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Like Hidden Fire: The Plot to Bring down the British Empire

Like Hidden Fire: The Plot to Bring down the British Empire

Paperback

By (author) Peter Hopkirk

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  • Publisher: Kodansha America, Inc
  • Format: Paperback | 431 pages
  • Dimensions: 146mm x 220mm x 30mm | 620g
  • Publication date: 15 May 1997
  • ISBN 10: 1568361270
  • ISBN 13: 9781568361277
  • Sales rank: 358,210

Product description

Under the banner of a Holy War, masterminded in Berlin and unleashed from Constantinople, the Germans and the Turks set out in 1914 to foment violent revolutionary uprisings against the British in India and the Russians in Central Asia. It was a new and more sinister version of the old Great Game, with world domination as its ultimate aim. As the storm clouds of the First World War loomed, German hawks dreamed of driving the British out of India and creating a vast new Teutonic empire in the East, using their Turkish ally as a springboard. At the same time, Turkey's leaders aimed to free the Muslim peoples of Central Asia from the Tsarist yoke - and rule them themselves as part of a great new Ottoman empire. The shadowy - and often bloody - struggle that followed was fought out between the intelligence services of King, Kaiser, Sultan, and Tsar. It was to spill over into Persia, Afghanistan, the Caucasus, and Central Asia, and to be felt as far afield as the United States and China. Here, told in epic detail and for the first time, is the extraordinary story of the Turco-German jihad of the First World War, recounted through the adventures and misadventures of the secret agents and others who took part in it. Pieced together from the secret intelligence reports of the day and the long-forgotten memoirs of the participants, Peter Hopkirk's latest narrative is an enthralling sequel to the acclaimed The Great Game, and his three earlier works set in Central Asia. It is also highly topical in view of recent events in this volatile region where the Great Game has never really ceased. The rise of Islamic fundamentalism and fears of a resurgent Russia and a reunified Germany add greatly to thesignificance of this epic tale.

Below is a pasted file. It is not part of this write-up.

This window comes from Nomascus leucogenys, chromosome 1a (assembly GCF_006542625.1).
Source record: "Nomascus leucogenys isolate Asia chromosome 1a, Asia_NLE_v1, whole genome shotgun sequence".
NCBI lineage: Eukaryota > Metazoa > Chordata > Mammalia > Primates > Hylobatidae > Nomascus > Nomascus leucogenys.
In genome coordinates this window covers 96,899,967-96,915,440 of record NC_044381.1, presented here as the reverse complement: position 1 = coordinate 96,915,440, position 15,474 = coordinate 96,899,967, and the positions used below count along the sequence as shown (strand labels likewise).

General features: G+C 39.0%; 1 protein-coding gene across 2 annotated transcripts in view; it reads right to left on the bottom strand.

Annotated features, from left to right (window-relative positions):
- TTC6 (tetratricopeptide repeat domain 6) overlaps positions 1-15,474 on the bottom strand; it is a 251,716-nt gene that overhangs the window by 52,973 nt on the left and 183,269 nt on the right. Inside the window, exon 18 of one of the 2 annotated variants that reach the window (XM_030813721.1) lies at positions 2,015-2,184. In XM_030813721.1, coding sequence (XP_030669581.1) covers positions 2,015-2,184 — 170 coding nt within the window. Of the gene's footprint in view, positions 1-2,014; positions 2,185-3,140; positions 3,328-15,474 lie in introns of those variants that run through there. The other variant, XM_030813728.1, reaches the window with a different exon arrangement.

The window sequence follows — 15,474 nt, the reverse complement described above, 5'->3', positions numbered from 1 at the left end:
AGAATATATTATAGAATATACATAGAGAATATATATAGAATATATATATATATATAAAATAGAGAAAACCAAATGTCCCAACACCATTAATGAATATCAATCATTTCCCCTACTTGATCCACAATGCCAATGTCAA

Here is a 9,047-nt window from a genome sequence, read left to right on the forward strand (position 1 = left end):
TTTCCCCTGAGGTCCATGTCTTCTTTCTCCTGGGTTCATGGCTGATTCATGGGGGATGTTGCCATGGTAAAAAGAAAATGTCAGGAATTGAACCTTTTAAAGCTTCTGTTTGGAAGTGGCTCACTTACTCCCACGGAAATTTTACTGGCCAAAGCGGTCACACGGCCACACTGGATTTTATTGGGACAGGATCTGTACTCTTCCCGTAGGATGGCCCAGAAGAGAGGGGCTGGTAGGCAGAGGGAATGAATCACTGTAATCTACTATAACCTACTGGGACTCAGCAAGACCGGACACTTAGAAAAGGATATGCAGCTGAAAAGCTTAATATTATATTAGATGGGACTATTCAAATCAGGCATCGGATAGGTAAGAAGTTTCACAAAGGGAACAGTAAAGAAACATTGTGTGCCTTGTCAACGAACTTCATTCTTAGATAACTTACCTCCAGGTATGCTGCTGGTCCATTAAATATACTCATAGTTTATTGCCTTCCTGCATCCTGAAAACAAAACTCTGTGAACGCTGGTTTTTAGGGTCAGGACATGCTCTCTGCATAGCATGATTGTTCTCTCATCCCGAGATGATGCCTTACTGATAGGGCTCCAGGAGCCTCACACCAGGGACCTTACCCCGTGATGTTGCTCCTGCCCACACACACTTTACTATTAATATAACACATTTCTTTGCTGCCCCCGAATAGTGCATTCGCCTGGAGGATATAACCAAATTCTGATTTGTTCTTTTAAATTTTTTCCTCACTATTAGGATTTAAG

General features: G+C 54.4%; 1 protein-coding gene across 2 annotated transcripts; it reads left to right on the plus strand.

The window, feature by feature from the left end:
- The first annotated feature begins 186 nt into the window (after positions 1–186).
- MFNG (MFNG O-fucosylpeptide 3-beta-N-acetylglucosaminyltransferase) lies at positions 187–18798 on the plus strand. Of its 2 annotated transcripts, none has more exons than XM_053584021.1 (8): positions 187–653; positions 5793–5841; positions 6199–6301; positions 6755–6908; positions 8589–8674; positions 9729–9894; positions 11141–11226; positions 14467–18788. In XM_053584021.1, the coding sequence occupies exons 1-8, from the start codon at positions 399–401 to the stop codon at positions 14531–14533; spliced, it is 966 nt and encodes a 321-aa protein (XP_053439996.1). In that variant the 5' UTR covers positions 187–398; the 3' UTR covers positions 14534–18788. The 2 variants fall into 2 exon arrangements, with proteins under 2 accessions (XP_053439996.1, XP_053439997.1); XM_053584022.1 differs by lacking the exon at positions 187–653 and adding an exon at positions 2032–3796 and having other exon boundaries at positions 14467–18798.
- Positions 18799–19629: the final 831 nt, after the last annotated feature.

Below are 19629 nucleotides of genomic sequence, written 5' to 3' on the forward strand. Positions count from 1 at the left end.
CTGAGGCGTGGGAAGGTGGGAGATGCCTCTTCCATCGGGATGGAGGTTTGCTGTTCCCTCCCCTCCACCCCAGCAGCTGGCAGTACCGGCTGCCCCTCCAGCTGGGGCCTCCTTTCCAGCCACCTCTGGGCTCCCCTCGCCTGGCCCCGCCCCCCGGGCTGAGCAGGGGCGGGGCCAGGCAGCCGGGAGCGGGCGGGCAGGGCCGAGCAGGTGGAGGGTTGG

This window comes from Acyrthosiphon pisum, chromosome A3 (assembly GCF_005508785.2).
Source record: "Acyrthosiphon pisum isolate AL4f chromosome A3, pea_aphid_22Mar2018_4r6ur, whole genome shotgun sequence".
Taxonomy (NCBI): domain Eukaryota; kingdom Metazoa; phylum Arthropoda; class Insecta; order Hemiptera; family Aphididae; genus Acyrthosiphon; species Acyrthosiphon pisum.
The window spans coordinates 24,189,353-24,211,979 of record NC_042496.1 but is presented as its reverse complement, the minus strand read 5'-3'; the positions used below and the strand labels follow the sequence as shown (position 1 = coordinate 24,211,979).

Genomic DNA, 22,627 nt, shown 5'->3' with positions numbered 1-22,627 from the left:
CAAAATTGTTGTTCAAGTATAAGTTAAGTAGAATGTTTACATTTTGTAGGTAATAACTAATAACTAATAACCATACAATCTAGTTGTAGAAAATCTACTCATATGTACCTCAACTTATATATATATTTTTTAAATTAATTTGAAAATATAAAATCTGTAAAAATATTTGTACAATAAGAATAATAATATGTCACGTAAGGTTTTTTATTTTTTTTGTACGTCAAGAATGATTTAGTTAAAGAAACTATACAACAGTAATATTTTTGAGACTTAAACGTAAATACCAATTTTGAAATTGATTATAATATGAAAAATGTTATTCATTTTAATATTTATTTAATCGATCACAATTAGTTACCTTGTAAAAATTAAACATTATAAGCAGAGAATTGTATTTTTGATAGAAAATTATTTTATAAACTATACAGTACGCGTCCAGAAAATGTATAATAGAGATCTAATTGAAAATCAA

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Author information

PETER HOPKIRK, a former reporter for the Times of London, has written several books about adventures in Central Asia, including The Great Game, Setting the East Ablaze, and Trespassers on the Roof of the World, all available from Kodansha Globe.

Review quote

"Well-written, thoroughly researched."-Byron Farwell, Washington Times"History that reads like a thriller....With consummate skill, Peter Hopkirk hews a strong narrative line through the tangle of events [and] illuminates the passions and the prizes implicated in today's turbulent events in the Middle East and Central Asia."-Luree Miller, Washington Post"Splendid."-The Atlantic Monthly

Back cover copy

Under the banner of a Holy War, masterminded in Berlin and unleashed from Constantinople, the Germans and the Turks set out in 1914 to foment violent revolutionary uprisings against the British in India and the Russians in Central Asia. It was a new and more sinister version of the old Great Game, with world domination as its ultimate aim. As the storm clouds of the First World War loomed, German hawks dreamed of driving the British out of India and creating a vast new Teutonic empire in the East, using their Turkish ally as a springboard. At the same time, Turkey's leaders aimed to free the Muslim peoples of Central Asia from the Tsarist yoke - and rule them themselves as part of a great new Ottoman empire. The shadowy - and often bloody - struggle that followed was fought out between the intelligence services of King, Kaiser, Sultan, and Tsar. It was to spill over into Persia, Afghanistan, the Caucasus, and Central Asia, and to be felt as far afield as the United States and China. Here, told in epic detail and for the first time, is the extraordinary story of the Turco-German jihad of the First World War, recounted through the adventures and misadventures of the secret agents and others who took part in it. Pieced together from the secret intelligence reports of the day and the long-forgotten memoirs of the participants, Peter Hopkirk's latest narrative is an enthralling sequel to the acclaimed The Great Game, and his three earlier works set in Central Asia. It is also highly topical in view of recent events in this volatile region where the Great Game has never really ceased. The rise of Islamic fundamentalism and fears of a resurgent Russia and a reunified Germany add greatly to thesignificance of this epic tale.